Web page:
Friday, July 11, 2014

8 Tips for Postpartum Fitness

I'm so excited. My doctor cleared me to resume normal activity, which means I can start kicking my own butt again. So today, I popped in a Tara Stiles DVD and did some energizing flow. It felt good...

...hard, but good. I'm definitely pretty weak right now, and I seriously need to be stretched out. Rusty. That's me, a rusty bod. I expected this, of course, having gone through it before.

Back in March, I wrote a post for Kate of Kate Moving Forward. She had just given birth to her first daughter, so I provided some tips for postpartum fitness. Originally titled "What to Expect: Fitness After Pregnancy," I outlined some of the things I wish I had known after Hannah was born.

I thought it'd be appropriate to repost those same tips right here (with the addition of two more tips):

1) Your doctor or midwife might request that you wait six weeks before returning to the gym. After those six weeks, you’ll have a checkup and (if all goes well), you should get the all-clear. The important thing here is to listen to your doctor AND your body. They both know what they’re doing.

2) Your core will be extremely weak. No matter what you did during your pregnancy to help maintain muscle tone and strength, a flat, toned and super-strong stomach you will not have after that baby evacuates itself! Your abdomen was stretched during pregnancy, which means that your muscles were, too. Ease your way back into core exercises with isolation exercises. Especially if you’ve experienced any diastis rectii (separation of the rectus abdominus muscle). And remember, core work will only be a part of your baby weight-loss story.

3) When you run, jump or otherwise move rapidly, you just might pee a little. Too much info? It happens to the best of us, so practice your kegels and wear your pantyliners just in case. Typically, this phenomenon rights itself as the muscles in your pelvis regain their strength.

4) Your workouts will be hard. Really hard. But they’ll feel good. Slow and steady wins the race in this situation. Even though you’ve been given the all-clear after that six-week mark, you’ve still got some healing to do. And your muscles, let’s be honest, have some work to do because they’ve probably taken it easier and easier on the downward slope to delivery.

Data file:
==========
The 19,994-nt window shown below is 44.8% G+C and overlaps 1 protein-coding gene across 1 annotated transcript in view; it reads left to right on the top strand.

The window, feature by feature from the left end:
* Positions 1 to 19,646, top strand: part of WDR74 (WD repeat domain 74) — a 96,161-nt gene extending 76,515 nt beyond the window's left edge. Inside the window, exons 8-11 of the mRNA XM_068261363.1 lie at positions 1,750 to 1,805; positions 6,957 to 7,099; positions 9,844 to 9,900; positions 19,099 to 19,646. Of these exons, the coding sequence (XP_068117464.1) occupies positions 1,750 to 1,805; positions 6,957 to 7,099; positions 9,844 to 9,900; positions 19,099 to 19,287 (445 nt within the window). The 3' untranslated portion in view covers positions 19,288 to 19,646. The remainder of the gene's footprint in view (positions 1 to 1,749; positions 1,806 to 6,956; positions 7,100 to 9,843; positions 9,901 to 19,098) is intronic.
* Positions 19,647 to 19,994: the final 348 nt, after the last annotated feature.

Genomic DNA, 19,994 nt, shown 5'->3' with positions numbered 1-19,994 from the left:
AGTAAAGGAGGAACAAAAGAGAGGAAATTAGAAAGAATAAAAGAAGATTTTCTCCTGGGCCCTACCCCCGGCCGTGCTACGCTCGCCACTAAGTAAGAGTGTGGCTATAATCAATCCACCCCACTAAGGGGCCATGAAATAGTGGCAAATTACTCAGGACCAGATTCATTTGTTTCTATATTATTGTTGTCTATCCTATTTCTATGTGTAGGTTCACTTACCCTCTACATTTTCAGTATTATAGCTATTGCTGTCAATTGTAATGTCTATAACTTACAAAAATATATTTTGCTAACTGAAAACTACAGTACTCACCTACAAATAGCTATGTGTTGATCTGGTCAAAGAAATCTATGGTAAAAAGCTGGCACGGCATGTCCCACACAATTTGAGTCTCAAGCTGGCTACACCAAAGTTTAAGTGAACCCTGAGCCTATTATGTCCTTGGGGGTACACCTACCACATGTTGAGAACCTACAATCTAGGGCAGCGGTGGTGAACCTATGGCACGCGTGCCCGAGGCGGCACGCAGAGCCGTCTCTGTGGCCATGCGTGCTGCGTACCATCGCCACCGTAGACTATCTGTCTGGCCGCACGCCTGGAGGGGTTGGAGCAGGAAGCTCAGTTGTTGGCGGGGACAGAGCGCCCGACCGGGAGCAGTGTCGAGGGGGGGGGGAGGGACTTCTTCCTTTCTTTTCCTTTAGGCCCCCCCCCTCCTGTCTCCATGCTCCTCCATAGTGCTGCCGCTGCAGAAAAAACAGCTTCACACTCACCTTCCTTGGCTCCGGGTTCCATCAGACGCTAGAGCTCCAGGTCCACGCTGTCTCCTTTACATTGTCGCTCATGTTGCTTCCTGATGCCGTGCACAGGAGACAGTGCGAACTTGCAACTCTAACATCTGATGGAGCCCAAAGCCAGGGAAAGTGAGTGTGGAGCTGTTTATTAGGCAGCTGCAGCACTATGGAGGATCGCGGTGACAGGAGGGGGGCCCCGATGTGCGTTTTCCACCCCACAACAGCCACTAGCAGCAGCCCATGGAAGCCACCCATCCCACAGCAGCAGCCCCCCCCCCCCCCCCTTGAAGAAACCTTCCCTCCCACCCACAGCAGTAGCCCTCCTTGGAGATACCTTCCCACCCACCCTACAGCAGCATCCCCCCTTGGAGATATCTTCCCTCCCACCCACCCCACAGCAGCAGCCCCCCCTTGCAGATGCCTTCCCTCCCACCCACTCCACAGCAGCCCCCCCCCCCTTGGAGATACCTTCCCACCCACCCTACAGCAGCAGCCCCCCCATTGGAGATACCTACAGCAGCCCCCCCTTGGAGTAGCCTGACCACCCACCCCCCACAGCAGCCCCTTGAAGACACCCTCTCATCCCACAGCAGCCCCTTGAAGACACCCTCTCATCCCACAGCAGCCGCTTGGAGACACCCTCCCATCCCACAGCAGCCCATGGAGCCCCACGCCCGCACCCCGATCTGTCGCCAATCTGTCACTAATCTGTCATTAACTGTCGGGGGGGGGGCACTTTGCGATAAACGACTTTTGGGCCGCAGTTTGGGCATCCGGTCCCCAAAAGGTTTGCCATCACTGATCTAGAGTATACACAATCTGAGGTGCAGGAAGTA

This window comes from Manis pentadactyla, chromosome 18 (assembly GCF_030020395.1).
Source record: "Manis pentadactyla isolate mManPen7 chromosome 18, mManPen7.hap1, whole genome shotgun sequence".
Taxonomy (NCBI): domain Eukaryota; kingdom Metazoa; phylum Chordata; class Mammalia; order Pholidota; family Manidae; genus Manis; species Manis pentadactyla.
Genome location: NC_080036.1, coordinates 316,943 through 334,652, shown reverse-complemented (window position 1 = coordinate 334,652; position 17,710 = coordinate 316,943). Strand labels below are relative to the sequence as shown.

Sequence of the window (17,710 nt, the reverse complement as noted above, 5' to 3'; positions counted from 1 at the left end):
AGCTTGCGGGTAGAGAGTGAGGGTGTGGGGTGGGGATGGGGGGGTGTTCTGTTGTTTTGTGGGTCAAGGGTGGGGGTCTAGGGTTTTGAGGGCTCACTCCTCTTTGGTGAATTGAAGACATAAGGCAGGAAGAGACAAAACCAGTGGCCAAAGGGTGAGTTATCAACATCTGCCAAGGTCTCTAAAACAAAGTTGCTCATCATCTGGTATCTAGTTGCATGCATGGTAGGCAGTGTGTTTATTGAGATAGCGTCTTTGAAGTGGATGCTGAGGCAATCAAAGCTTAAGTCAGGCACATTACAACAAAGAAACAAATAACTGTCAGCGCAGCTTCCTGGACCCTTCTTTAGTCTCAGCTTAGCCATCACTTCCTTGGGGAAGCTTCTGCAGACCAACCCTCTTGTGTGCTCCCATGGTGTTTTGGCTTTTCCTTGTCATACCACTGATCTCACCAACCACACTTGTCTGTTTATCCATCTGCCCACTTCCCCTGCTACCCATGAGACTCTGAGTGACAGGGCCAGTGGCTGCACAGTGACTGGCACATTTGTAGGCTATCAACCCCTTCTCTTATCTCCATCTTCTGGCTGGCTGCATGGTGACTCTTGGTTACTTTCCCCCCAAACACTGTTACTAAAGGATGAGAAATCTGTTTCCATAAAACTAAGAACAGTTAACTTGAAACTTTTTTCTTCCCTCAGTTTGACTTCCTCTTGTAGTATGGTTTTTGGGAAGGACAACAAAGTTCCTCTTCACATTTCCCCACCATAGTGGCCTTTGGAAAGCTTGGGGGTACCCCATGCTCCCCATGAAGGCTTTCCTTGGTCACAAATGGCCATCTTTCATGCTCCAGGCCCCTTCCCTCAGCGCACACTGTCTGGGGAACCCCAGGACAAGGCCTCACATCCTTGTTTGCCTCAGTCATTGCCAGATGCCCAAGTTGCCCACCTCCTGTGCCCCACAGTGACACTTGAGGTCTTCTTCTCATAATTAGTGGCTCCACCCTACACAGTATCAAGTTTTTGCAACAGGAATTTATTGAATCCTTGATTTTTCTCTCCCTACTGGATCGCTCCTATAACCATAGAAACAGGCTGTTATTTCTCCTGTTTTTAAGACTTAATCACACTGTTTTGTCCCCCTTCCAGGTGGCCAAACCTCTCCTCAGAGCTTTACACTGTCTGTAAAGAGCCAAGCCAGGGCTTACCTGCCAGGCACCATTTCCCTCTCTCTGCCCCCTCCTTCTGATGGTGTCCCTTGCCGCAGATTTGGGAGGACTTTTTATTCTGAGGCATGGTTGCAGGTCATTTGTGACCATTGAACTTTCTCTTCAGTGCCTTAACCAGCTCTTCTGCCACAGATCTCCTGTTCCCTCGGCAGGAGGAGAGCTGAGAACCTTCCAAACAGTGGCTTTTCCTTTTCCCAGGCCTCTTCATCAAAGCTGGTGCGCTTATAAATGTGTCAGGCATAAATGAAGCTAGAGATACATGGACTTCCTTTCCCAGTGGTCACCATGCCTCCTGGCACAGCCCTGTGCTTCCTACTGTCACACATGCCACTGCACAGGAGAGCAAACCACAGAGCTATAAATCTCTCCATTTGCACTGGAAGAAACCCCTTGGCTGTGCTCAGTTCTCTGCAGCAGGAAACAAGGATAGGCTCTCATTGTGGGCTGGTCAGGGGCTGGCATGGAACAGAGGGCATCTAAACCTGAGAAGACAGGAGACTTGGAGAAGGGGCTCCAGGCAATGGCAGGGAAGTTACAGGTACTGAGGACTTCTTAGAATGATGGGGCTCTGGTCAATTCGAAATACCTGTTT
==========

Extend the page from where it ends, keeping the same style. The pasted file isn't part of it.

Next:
5) Believe in the “nine months on, nine months off” theory. Baby weight doesn’t fall off when the baby is born. Some of it will, yes. But it’ll be all baby, water and anything otherwise associated with your womb. Any fat you gained during pregnancy will need to come off on its own in a healthy way. Work at it when you get the all-clear and you’ll see results in due time.

6) If you’re breastfeeding, you’ll need a comfortable sports bra. The ladies will change on a daily basis to accommodate milk supply and demand. Your sports bra should support this! Exercise comes with bouncing, jogging and otherwise jiggling…but all of this should be done with your extremities, not your chest. And speaking of comfort, you may experience discomfort if you exercise too closely to a feeding or pumping session. Be careful with any exercises that require you to be on your chest/stomach just in case.

7) You will be extremely hungry all of the time. Especially if you're breastfeeding. Take into account the need for additional calories, especially when you start working out again. Now is the time to eat healthy and balanced. Don't starve yourself in the name of babyweight loss. It'll have a reverse effect, and may even affect your milk supply.

8) You will have good days, and you will have bad days. Your hormones are still righting themselves after baby. And let's be honest—you have a different life now. So go easy on yourself when you feel like all is lost in a sea of baby weight, boobs and the constant eat/sleep/poop routine that your kiddo is adopting. Life, even though it's different now, will develop into a new type of normal and you will feel like yourself again. Physically and mentally. You will, I promise.

Bottom line, remember that health and fitness is a unique journey. Listen to your body, mind and soul and, once again, respect what it tells you. And even though you’ve got baby in hand now, keep an open dialogue with your doctor or midwife to facilitate an active, appropriate and successful recovery.

Question: Moms, what's the one thing that surprised you the most when you returned to fitness after baby? What advice would you give to a postpartum mother that's about to return to fitness?

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